Re-birth day.



It was my 28th birthday the other day. Life is funny. One day, you’re a free-spirited 18 year-old west coast kid with face piercings and a sorry attempt at a chinstrap beard—and then BAM!.... before you know it, you’re an “adult” [def: a large, old child with responsibilities who has to pay full-price for grilled cheese at restaurants] living in suburban Ottawa with a wife and a sleeping baby. The crazy part: in many ways, you’re still just as mystified by the notion of a real world as the 18 year-old was, the only difference is that now you’ve tried enough things and made enough mistakes to have a generally translucent idea of how you might want to fit into the world.

On my birthday morning, before anything had really happened, I received an e-mail through my website from a man named Henry. Henry is an elderly man from the UK who was writing to inform me that his best friend of 48 years, Malcolm Everett, had passed away this past August at the age of 82. Malcolm Everett was a man I briefly met during my busking days in when I still lived in Vancouver. He had become a genuine fan of my music during his visit to Canada in 2012, and we passed a few e-mails back and forth that summer...

Henry went on to tell me that he had inherited Malcolm’s enormous record collection, and that he was actually e-mailing me to let me know that my record was one of Malcolm’s favourites. He recalled Malcolm sharing some of his fondest memories of his trip to Canada, specifically the one in which he felt so moved by a street performer’s music that he walked up to to hug him afterwards. To this day, I am honoured to have been the recipient of that hug. Those are the types of connections that make art successful. I truly believe that. If art can make somebody feel something, anything in a way they never have before, it has served its most basic purpose. Henry’s e-mail reminded me just how important music is to me. I want to be able to share those types of moments with other human beings for the rest of my life. Henry signed off with: “He was my best friend for 48 years and I just want to thank you for making him happy when he saw you when he was in Canada.”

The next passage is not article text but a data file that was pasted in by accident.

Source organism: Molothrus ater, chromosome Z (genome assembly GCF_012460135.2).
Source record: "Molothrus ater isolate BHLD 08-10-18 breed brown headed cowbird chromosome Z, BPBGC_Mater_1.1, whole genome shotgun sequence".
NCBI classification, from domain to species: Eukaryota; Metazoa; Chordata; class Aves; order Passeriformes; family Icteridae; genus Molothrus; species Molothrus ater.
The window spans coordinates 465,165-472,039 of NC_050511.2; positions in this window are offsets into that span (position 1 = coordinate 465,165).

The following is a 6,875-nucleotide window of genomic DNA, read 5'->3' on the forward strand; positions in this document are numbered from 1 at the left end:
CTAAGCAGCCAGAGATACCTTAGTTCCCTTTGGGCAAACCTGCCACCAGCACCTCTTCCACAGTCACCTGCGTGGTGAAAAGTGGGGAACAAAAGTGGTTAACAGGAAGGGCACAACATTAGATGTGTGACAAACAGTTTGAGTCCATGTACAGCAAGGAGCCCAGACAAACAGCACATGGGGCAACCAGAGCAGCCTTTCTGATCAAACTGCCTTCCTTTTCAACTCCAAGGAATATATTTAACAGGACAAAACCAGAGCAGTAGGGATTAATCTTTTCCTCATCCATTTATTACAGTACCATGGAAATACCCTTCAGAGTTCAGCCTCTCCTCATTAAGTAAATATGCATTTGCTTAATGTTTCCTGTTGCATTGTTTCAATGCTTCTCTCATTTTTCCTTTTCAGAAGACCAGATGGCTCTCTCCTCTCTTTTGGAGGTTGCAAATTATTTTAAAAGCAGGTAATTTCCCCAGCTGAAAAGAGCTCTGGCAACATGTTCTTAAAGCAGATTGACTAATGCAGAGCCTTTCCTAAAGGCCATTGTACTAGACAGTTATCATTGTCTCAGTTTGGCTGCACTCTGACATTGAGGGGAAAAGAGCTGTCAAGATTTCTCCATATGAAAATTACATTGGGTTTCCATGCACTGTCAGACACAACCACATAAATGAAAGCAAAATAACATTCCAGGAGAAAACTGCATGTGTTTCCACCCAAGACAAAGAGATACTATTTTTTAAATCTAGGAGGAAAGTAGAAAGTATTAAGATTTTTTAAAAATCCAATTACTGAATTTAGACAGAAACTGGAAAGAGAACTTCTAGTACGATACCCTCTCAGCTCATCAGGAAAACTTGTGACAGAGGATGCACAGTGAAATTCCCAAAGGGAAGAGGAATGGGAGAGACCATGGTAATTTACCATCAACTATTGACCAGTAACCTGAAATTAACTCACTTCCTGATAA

Shortly after reading that e-mail, I found myself lying peacefully on the couch with my three week-old baby napping on my chest. Unfazed by the pool of regurgitated breastmilk accumulating on my shirt, I laid there listening to her tiny little rhythmic breaths, and I had a bit of an epiphany. I realized in that instant that I actually have the power—through the choices I make and the actions I carry out in my own life—to be the best possible father I can be to her. I may never be the perfect father, but I can choose to be the best father that I, Mark Fossen, am capable of being. It was a beautiful moment of reflection as I recounted the types of lessons I have had to learn in life that I still find valuable today. After sifting through memories of my greatest adventures and all of the dumb shit I did in my early twenties, I dug a bit deeper and began to consider all of the people who have had profound impacts on my life. The list is very long so I won’t tackle it here, but that got me thinking of what it truly means to be a good role model. One overarching idea really stood out, and that is that you just can’t learn anything worthwhile from a hypocrite (well, except how to be super fucking annoying). The most inspiring people I have ever met are the ones who carry their own torch but choose to share that light with others, as opposed to the ones who simply tell you that you must have light in order to see where you’re going.